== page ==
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Live Review: The Alarm @ State Theatre — 8/25/19

Guitar-wielding swashbuckler Mike Peters and his rockstar crew highjacked the State Theatre in Falls Church, Virginia, recently on the strength of sheer charisma. Mike, a seasoned showman, wailed and strummed his way through a dramatic set celebrating the summer release of a new album, Sigma, and all of the Celtic power of the post-punk band’s famous numbers.

On the Sigma LXXXV Tour at the State Theatre on Aug. 25, The Alarm opened the show with “Blood Red Viral Black” from the new record, as Mike rocked from one side of the stage to another as he swung his guitar into the air. The dynamic songman has lost none of his vitality since forming the first incarnation of The Alarm in 1981. His current roster of bandmates seem hand-picked for their look as much as their deep musical talent — storied James Stevenson on bass has been in a host of punk and post-punk bands, drummer Steve Barnard has a deep alt rock pedigree, and keyboardist Jules Jones Peters is also Mike’s wife.

As a unit, The Alarm came together seamlessly, proving their mettle right away with a personal favorite — “The Stand” — taken from the debut 1984 album by the band. The inspirational swell of the song, brimming with dramatic vigor, provided each of the four members of The Alarm with the opportunity to blow the audience away at the sold-out show.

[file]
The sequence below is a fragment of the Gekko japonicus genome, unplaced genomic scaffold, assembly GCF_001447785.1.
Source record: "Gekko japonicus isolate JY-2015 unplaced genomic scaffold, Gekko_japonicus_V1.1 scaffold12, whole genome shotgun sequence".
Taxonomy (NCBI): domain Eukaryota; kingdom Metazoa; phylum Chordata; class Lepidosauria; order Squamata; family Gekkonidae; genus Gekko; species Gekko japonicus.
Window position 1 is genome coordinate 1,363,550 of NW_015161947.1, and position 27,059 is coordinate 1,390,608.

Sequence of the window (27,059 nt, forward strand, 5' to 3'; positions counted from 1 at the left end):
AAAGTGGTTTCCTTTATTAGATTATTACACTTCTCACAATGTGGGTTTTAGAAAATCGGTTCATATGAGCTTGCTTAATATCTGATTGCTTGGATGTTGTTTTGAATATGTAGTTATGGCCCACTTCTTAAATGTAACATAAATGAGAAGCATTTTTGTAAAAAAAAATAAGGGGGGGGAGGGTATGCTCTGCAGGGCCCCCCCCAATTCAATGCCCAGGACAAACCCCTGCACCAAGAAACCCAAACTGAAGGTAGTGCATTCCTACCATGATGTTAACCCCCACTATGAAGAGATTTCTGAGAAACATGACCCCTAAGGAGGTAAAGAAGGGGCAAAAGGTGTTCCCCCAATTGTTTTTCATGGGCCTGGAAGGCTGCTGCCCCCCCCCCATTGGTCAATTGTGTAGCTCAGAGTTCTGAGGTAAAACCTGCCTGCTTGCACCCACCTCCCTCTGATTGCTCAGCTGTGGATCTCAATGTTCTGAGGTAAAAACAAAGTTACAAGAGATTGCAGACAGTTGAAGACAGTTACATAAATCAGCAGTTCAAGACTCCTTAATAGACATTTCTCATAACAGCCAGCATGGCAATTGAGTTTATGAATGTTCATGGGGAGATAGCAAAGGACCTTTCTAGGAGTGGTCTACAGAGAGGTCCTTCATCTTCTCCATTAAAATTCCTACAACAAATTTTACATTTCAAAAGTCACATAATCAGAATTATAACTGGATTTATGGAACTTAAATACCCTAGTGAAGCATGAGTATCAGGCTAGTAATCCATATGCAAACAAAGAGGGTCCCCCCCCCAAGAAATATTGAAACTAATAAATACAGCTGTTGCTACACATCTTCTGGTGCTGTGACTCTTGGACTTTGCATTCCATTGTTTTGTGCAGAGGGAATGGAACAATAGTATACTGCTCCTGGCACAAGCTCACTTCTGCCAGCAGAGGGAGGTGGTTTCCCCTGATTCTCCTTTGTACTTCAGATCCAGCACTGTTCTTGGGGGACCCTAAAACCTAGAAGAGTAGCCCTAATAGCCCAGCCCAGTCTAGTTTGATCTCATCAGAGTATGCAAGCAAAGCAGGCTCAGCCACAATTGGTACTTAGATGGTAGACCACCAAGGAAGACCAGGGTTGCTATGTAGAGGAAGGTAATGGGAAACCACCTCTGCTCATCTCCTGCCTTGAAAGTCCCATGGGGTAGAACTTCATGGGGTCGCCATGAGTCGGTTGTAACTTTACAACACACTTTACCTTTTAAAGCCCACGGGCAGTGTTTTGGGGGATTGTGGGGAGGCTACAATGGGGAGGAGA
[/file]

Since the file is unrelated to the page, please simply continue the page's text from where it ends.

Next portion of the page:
But as fantastic as the band as a whole were, Mike remained the most fascinating player upon the stage as he frenetically pounded on his guitar, zipped into his harmonica, and danced with a gleeful intensity. Mike was controlled chaos, calculated recklessness — he brought physical and vocal power to bear on a host of songs intended to inspire and resonate. And he succeeded on sheer force of will alone, but he was aided in the task by smarty crafted numbers that could carry his bravado, his whimsy, and his heart.

The most anticipated of those songs included standout hits from The Alarm, which the band played with the reverence the audience sought. The Alarm ended the main set with two fine selections from 1985’s Strength — the title track and “Spirit of ’76,” both battle cries for sure. But they sandwiched the wondrous “Rain in the Summertime” from 1987’s Eye of the Hurricane in between those two numbers, a rousing song of awakening that has become as much a signature tune for the band as “Sixty Eight Guns.”

“Sixty Eight Guns” of course appeared in the show’s encore. If you know The Alarm, you already know the stirring power of that song’s call to arms. You won’t need to imagine 800 people singing along as they did at the State Theatre, because everyone in earshot will sing along as boisterously as possible.

Through Sept. 8, The Alarm remain on the road as they head south to wrap the tour in St. Petersburg, Florida. Mike and company are in mighty fine shape indeed, and you will not find a better evening of entertainment than a bill that includes The Alarm, Modern English, and Jay Aston’s Gene Loves Jezebel. Go out of your way for this one!